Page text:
What a difference a year makes. In the summer of 2008, most of the leading architecture and engineering firms in the general building sector were flush with work and times were good. There may have been clouds on the economic horizon and concerns that the fevered pace was unsustainable, but no one predicted the economic tsunami that hit in the fall of 2008.
That tsunami has washed away or delayed untold numbers of commercial and institutional projects, leaving few general building design firms untouched. While the largest of the large firms are doing well and some even are gaining market share, the smaller slices of pie available in the general building sector mean difficult economic times for at least the next 18 months, according to surveys and interviews with executives of leading firms.
“Overall design-market conditions remain very weak, as there is no region of the country or any major construction sector where firms are reporting increases,” says Kermit Baker, chief economist for the American Institute of Architects. “Project activity in all major construction sectors is still slowing but at a moderating pace.” However, firms in the Northeast and South “appear to be closer to recovering than firms in other regions of the country,” says Baker.
Commercial, mixed-use and institutional markets all remained in decline in May, according to AIA’s latest analysis, but anecdotal reports showed movement toward positive territory going into the summer, says Baker.
A number of firms in the general building sector interviewed by ENR paint a similar picture. The global nature of the recession and the collapse and subsequent drought in project financing from both bond markets and commercial banking mean the negative impact on project starts will continue for a significant period. George Pearson, chief operating officer, calls it something more intense than a recession. “It is a disruption more than a downturn,” he says, because of the “sudden impact” across the board in building markets. He believes the downturn will last through the end of 2010. Others agree.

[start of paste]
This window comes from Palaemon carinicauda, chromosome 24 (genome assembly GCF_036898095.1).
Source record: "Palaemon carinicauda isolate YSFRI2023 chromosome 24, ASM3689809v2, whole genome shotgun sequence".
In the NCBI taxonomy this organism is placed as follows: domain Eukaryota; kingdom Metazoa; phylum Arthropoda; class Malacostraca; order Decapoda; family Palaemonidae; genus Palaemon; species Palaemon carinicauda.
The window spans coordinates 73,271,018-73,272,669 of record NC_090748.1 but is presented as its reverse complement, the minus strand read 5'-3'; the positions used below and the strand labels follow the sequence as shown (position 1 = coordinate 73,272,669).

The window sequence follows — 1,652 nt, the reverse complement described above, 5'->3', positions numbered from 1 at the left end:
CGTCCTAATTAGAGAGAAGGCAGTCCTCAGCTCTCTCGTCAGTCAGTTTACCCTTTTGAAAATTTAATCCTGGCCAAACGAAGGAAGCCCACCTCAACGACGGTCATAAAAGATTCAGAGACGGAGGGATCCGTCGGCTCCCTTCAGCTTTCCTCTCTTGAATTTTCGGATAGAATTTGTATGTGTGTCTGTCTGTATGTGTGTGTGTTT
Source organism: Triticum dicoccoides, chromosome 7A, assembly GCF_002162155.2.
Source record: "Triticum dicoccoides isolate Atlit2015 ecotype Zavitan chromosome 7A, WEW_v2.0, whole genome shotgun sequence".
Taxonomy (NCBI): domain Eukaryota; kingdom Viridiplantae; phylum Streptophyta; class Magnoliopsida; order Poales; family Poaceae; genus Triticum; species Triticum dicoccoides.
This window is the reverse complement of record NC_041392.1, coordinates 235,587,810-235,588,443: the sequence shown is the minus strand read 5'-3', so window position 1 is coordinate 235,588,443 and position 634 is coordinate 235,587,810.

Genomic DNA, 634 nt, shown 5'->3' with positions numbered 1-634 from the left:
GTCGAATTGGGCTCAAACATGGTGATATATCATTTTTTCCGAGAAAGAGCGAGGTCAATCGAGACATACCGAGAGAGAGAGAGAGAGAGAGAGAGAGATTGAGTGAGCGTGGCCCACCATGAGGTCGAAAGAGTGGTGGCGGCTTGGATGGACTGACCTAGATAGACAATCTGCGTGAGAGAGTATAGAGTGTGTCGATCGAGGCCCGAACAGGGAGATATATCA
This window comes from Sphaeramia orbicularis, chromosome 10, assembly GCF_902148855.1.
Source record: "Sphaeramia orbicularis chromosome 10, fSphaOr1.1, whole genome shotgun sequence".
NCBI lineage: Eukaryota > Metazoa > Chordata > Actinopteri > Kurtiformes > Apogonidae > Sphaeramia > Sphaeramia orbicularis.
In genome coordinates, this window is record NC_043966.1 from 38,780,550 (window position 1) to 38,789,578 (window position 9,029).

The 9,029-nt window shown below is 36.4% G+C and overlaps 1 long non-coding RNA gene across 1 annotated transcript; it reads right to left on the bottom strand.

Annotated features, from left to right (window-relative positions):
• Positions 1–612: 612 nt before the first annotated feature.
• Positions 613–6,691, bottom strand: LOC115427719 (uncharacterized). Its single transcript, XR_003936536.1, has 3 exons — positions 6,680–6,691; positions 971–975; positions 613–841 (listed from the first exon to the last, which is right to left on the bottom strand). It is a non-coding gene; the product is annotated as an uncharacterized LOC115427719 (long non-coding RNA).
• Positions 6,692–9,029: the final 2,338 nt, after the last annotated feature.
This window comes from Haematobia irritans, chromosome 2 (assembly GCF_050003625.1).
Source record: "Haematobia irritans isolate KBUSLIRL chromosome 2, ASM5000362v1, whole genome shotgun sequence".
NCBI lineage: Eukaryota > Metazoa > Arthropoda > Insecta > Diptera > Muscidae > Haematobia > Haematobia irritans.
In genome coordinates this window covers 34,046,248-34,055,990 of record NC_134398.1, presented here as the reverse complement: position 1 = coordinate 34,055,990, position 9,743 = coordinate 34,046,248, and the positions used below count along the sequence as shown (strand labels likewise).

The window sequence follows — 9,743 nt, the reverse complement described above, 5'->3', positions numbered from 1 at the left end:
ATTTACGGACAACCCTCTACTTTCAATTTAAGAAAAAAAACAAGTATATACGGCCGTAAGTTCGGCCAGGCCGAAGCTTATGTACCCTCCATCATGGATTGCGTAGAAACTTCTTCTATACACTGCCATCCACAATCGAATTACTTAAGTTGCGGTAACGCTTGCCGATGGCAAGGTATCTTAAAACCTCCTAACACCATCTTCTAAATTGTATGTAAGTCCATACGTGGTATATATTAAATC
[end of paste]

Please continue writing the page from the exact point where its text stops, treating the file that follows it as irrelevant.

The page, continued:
“It is a worldwide problem,” says Bradford Perkins, chairman and CEO of Perkins Eastman, New York City. “The disruption in financing has caused cancellations or delays in good projects in safe market sectors such as health care and senior living....The assumption that we could cover a domestic decline with more international work has proven harder to accomplish than we expected.”
One of the firms hit particularly hard by the recession is Chicago-based Skidmore, Owings & Merill (SOM). With roughly half its revenue coming from commercial work, the bottom dropped out quickly last fall, says Gary Haney, CEO. The demise of Lehman Brothers in August 2008 had an immediate impact. “That really killed our business,” Haney says, because Lehman was a driving force in commercial project financing. As a result of the downturn, roughly 40% of the projects in SOM’s New York City office were canceled or delayed, he says. Overall, roughly 30% of the projects on the firm’s books were delayed or canceled. “The market just stopped dead in September,” he says.
That stoppage led to a series of layoffs. “When you get hit that hard and that fast, you just have to cut back,” says Haney. The firm has reduced its staff by 25% to 30% worldwide since last fall, a wrenching process. Haney likens it to an action movie where “the airplane is going down and you are doing everything you can to pull it out of the dive. Finally you get the plane leveled out, but you are still in an emergency—that is kind of what it feels like now.”
The recovery from this recession will be more difficult than usual, adds John Cryer III, principal with PageSoutherlandPage, Houston. “There is tremendous excess in the system, so that markets will be slow to recover. At the same time, there will be changing priorities, with a strong emphasis on repurposing existing structures and improving energy consumption of buildings.” Cryer says roughly 15% to 20% of his firm’s backlog currently is on hold.
Faced with what looks to be a sustained downturn, firms are scrambling to adapt. Many firms are ramping up marketing budgets and principals are devoting more time to client development. A number of Top 100 design firms report they are focusing on relatively positive markets such as health-care, institutional and federal work. But this is putting downward pressure on fees for services as more design firms chase fewer building projects.
While some are resisting the urge to cut fees, others have little choice but to capitulate. “Over the last few years, as an industry, we have been successful at getting clients away from looking only at fees,” says SOM’s Haney. “But when you are looking at a room full of skilled people in your office with little work to do, it is challenging.”
Still, some contracts are being awarded. The best markets going forward are health care, institutional work and design work related to sustainability, sources say. “We still see opportunities in health care…